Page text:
Thursday, October 29, 2015

Thor’s Day: Why Christians aren’t celebrating Playboy’s PG-13 move

By Kyle  Garza

In case you didn’t already know, millions of Americans buy pornography subscriptions for their children every year, especially on Christmas or birthdays. No, they aren’t filling out the paperwork to have Playboy or Hustler delivered to their doorstep once a month in finely wrapped plastic. They are, however, buying them small handheld portals to pornography, like iPhones and iPads.
    Not long ago, Playboy brought this case to public attention, and because Hefner’s magazine dynasty can’t compete with the accessibility advantages that modern handheld computers afford porn-seekers, Playboy has decided to stop publishing nude photos of its models, starting next March. According to Scott Flanders, Playboy’s chief executive, “You’re now one click away from every sex act imaginable for free,” so for the magazine to continue publishing nude women would just be “passé at this juncture.”
    You’d probably assume, as I would, that the Christian community’s response would be a unanimous “Praise the Lord!” or “Yay, God!”
    But it hasn’t been. As much as Christians enjoy the beautifully poetic imagery of being “clothed in righteousness” in Heaven, the news that Playboy’s models will be clothed doesn’t lift any spirits. But why not?
    Easy answer: Playboy is clothing women only because images of their naked bodies aren’t selling well, not because the magazine is repenting of its hedonistic ideology.


But we ought not too quickly forget that Playboy was well-received by many in its prime because the emergence of Playboy’s prevalence in America came with great intentions: empower women, eliminate prudish religious shame, help young college girls make easy money, keep the men “sated.” The products we see today are disastrous: the female form is an object now, one to be consumed, traded, and marketed. All too commonly the narrative is told of divorces resulting from women who “couldn’t compete” with the buxom babes on their husband’s screen. When you buy groceries, you can see Playboy’s cousins occasionally attempting to titillate you right next to the gum and Tic Tacs, whether you want to be titillated or not.
    Really, no one should be celebrating this news, Christian or otherwise, except perhaps the profiting executives of all the porn websites that have taken advantage of humanity’s insatiable desire for self-gratification and consumption of carnal visual stimuli.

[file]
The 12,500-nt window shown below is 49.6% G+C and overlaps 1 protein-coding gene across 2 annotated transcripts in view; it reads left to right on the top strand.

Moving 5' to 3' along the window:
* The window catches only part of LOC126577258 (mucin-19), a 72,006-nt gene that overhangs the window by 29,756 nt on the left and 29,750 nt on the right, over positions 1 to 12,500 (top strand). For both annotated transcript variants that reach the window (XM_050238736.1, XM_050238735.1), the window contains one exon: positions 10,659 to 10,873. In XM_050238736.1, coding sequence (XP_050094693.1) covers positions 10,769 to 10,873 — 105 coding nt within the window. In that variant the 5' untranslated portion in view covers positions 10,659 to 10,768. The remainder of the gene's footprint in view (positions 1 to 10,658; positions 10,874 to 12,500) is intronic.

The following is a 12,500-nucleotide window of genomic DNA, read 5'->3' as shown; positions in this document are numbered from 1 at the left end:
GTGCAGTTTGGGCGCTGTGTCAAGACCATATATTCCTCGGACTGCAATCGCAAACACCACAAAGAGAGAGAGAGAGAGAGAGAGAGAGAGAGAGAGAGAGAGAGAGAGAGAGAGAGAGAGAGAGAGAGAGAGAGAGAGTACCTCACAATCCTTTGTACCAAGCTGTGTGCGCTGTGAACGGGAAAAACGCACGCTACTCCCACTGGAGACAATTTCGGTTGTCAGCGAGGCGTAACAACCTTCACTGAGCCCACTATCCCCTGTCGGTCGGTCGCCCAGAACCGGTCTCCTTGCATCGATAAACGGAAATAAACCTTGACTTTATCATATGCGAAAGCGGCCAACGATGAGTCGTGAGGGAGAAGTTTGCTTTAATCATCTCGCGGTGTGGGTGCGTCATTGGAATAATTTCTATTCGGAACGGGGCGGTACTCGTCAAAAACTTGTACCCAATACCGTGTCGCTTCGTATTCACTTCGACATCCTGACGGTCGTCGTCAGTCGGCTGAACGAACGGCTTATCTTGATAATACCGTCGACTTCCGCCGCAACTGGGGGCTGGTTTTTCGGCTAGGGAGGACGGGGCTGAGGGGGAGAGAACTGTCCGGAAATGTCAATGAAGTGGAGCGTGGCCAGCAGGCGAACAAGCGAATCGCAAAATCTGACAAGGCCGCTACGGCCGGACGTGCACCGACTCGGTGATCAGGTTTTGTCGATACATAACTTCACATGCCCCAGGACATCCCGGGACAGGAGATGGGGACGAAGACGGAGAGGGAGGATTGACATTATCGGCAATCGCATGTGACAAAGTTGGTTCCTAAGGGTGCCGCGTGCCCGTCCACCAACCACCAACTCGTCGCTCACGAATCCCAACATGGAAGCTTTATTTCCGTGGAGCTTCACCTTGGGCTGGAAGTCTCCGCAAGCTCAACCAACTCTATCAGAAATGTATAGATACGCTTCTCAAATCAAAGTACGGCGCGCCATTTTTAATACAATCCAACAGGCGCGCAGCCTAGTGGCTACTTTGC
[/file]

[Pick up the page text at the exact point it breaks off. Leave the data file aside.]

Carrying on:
The younger generation of porn addicts is hardly complaining though. Playboy’s Scott Flanders is absolutely right. The next generation of porn customers know that (right now at least) porn is free, easily accessible, available in high def, and totally private via smartphone. We can hardly even gauge what sort of effects this will have on the current generation of porn addicts. Give Google five minutes of your time (if you dare to have these kinds of inquiries in your search history), and you’ll find that, according to neuroscientists, pornography addictions are becoming increasingly likened to major drug and alcohol abuse. Further, that 2/3 of men are searching for pornography on their own devices at least once a month, and 1/3 are returning to it every single day. And sadly, the statistics aren’t much better when looking at the polled Christian crowd.
    The fact of the matter is that pornography’s current web prevalence is shaping our cultural narrative of beauty, sex, and marital intimacy, and the new narrative looks grim. The modern mantra of “Do whatever you want with whomever you want so long as it isn’t hurting anyone” has helped to bludgeon the archetype that sexuality is good only when expressed between a husband and a wife within the safe boundaries of marriage. Pornography subverts that archetype by affirming that any deviant form of sexual lust is easily confineable to one’s private life, out of the reach of others, where no one is harmed. Pornography’s power lies in its ability to convince an enticed mind that “looking” does no harm.


So doesn’t Playboy’s move toward censorship help reconstruct a healthy cultural narrative about sex? Not really. Our cultural narrative of sexuality will continue to decay by subterfuge because Playboy can’t escape its association with pornography that actually does contain nudity. Why? Because Playboy played a vital role as the impetus for normalizing pornography. Today, Playboy has found itself backed into a corner because its paying public has grown inured to its still images of a naked female form. So it’s back to basics for Playboy: tantalize and tease and titillate – don’t deliver everything the customer wants.
Hugh Hefner